Why do people react differently to stress?

Dr. Kathleen Hall
Preventive Medicine
Everyone responds to stress differently because of past experiences and because we are each a product of our gene pool and how our ancestors handled stress. I believe that we must have great flexibility with individuals to discover what their particular stressors are and how they react to them. Rachel Yehuda, Ph.D., of Mt. Sinai Medical Center in New York says, "Stress management is no one-size-fits-all way to reduce stress. Study upon study has shown that simple relaxation does not work in many people. Telling someone who has been sensitized to stress to just relax is like telling an insomniac to just fall asleep."
A Life in Balance: Nourishing the Four Roots of True Happiness

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A Life in Balance: Nourishing the Four Roots of True Happiness

Nautilus Book Awards Winners for 2007 (category: Self-Help/Psychology/ Personal Growth) "Like many people, Kathleen Hall found that despite great success and material wealth, she had yet to identify...

Different people react differently to stress, well... because they are different! We have differences in:

  • personality, intelligence and emotional intelligence
  • stress tolerance (what used to be referred to as "constitution")
  • self-care and wellness
  • responsibilities and choices
  • beliefs about ourselves, others, the world, the Universe (God)
  • culture, experience and learning

These differences impact how we come to value the situations and experiences we come into contact with in our lives. For example, let's say you grew up in a chaotic household, had low self-esteem, an introverted nature, experienced uncertainty and unpredictability, and you learned that anticipating and meeting other people's needs kept you out of trouble (for the most part). As an adult, you might develop into someone who believes that they need to control their lives and the lives of others around them to a high degree in order to avoid feeling rejection, anxiety and panic. But through the course of your daily life, you come into resistance from others who don't want their lives controlled or you experience situations where you yourself cannot exert control. Then you begin to feel anxious, panicky and depressed.

I often say to my clients who suffer from stress, anxiety and panic disorder that they "come by it honestly." By that I mean, based on their situations, characteristics and experiences, how could they not feel what they feel? It's not as if they cannot change but we need to understand what influences their way of dealing with stress that is making them not feel or function as they think they ought.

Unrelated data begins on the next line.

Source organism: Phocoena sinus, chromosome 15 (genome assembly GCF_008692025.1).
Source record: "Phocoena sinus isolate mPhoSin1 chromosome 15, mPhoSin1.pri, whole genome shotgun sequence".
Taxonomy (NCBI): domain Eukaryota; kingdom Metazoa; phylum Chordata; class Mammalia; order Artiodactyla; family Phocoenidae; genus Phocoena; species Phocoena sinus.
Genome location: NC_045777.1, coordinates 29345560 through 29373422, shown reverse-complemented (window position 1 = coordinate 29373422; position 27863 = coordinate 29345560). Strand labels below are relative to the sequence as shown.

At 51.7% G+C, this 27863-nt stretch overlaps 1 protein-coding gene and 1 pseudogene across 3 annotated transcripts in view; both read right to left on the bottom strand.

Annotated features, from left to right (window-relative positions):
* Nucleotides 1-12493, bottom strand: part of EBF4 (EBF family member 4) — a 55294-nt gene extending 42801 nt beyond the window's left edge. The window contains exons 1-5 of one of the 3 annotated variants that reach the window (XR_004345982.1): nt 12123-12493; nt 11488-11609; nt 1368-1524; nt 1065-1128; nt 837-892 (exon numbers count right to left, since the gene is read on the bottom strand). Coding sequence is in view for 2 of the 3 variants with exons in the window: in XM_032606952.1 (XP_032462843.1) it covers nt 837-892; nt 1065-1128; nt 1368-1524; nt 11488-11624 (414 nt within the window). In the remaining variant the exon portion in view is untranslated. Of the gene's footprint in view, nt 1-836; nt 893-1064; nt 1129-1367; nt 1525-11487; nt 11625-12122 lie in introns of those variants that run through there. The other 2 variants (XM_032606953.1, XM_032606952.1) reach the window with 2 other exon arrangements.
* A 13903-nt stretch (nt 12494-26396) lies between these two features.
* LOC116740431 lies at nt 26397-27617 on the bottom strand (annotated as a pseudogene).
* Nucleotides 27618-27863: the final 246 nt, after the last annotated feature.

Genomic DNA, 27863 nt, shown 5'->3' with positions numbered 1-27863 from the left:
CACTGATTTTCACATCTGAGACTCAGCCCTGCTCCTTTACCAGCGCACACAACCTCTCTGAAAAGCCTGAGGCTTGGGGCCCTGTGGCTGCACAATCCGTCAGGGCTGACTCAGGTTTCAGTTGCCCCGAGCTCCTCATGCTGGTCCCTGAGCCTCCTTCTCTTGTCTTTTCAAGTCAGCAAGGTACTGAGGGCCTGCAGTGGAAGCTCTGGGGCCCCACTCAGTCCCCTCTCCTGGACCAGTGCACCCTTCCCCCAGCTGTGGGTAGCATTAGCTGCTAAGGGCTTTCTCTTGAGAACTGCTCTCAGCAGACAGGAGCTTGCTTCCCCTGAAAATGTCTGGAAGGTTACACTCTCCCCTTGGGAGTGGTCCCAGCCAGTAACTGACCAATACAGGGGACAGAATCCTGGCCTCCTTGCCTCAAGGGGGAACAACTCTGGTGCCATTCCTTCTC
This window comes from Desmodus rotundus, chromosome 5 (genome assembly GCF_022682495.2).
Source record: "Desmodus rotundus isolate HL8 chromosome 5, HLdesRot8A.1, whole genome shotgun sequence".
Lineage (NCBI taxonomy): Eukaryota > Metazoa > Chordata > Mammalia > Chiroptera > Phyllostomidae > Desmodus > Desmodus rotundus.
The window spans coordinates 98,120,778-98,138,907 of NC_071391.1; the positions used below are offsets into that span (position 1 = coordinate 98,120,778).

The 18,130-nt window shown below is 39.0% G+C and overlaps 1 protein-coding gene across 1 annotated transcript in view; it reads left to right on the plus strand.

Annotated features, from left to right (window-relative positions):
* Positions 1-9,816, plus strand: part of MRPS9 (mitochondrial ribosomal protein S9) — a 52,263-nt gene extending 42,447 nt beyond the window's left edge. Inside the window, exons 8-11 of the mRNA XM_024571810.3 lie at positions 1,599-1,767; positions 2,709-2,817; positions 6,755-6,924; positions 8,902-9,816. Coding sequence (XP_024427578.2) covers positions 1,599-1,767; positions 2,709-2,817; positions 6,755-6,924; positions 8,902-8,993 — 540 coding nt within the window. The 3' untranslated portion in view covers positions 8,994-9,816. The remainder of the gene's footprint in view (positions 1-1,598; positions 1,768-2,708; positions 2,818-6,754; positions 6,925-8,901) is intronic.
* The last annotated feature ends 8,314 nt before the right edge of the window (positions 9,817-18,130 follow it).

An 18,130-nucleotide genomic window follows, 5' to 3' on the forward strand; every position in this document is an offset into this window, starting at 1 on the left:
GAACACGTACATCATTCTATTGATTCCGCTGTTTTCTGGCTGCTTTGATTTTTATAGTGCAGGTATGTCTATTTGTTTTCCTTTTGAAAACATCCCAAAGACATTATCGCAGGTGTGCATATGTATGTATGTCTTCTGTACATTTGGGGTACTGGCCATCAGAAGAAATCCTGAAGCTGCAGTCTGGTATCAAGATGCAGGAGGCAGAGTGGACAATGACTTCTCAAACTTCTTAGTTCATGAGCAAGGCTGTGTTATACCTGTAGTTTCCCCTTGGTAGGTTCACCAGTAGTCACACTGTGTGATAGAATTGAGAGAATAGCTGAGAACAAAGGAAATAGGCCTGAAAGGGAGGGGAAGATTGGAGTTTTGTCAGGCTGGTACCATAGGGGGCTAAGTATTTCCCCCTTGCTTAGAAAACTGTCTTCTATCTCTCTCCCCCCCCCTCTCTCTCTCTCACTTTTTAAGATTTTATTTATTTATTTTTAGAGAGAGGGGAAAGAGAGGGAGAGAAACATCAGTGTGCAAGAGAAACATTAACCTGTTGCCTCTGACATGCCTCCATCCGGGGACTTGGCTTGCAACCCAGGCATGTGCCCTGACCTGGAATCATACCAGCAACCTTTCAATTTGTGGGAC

As a Licensed Professional Counselor (LPC), I blend together the concepts of Rational Emotive Behavior Therapy (REBT), Developmental Psychology, Humanistic Theory and Mindfulness Philosophy to help people identify what is at the root of their distress and develop interventions that address those causes (usually ineffective thinking and/or behaving) and effect positive change in mood and behavior.

Changing old habits of thinking and behaving can be difficult and can take time. I caution clients to be patient with themselves and not to judge their attempts at change. With or without a professional counselor or therapist as your guide, you can develop better, more effective ways to function and feel.

William B. Salt II., MD
Exposed to the same trigger/stressor, people vary remarkably in their stress response. For example, for some women, menstruation is an internal stressor that produces a dramatic and powerful stress response in their mind, body and spirit. For other women, the same stressor/trigger hardly produces any bodily or emotional response at all.

Another example is that most -- but not all -- people find that public speaking is very stressful, even just the thought or anticipation of it. There are two factors that account for this variability of the stress response -- the way a person perceives a situation and a person's general state of physical health. Thus, your mind/brain may or may not consider public speaking to be a potential threat to your homeostasis, so the stress response may or may not be activated. If your general health is good, you will be more likely to tolerate your stress response than if you are in poor health. Your physical health is also affected by heredity (irritable bowel syndrome (IBS), heart disease or high blood pressure in the family), your lifestyle choices (smoking, underexercising, eating a high fat diet), your psychological choices (unresolved anger, excessive worry) and your spiritual choices (sense of meaning or purpose in life, connection to a higher power). Your physical condition and how well you care for yourself play a critical role in influencing your stress response.
Irritable Bowel Syndrome & the MindBodySpirit Connection: 7 Steps for Living a Healthy Life with a Functional Bowel Disorder, Crohn's Disease, or Colitis (Mind-Body-Spirit Connection Series.)

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Important: This content reflects information from various individuals and organizations and may offer alternative or opposing points of view. It should not be used for medical advice, diagnosis or treatment. As always, you should consult with your healthcare provider about your specific health needs.